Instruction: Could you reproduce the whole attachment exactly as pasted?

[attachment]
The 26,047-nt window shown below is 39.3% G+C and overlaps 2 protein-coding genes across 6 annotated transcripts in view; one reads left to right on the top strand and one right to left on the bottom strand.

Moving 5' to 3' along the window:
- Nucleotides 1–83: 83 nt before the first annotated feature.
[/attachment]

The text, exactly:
The 26,047-nt window shown below is 39.3% G+C and overlaps 2 protein-coding genes across 6 annotated transcripts in view; one reads left to right on the top strand and one right to left on the bottom strand.

Moving 5' to 3' along the window:
- Nucleotides 1–83: 83 nt before the first annotated feature.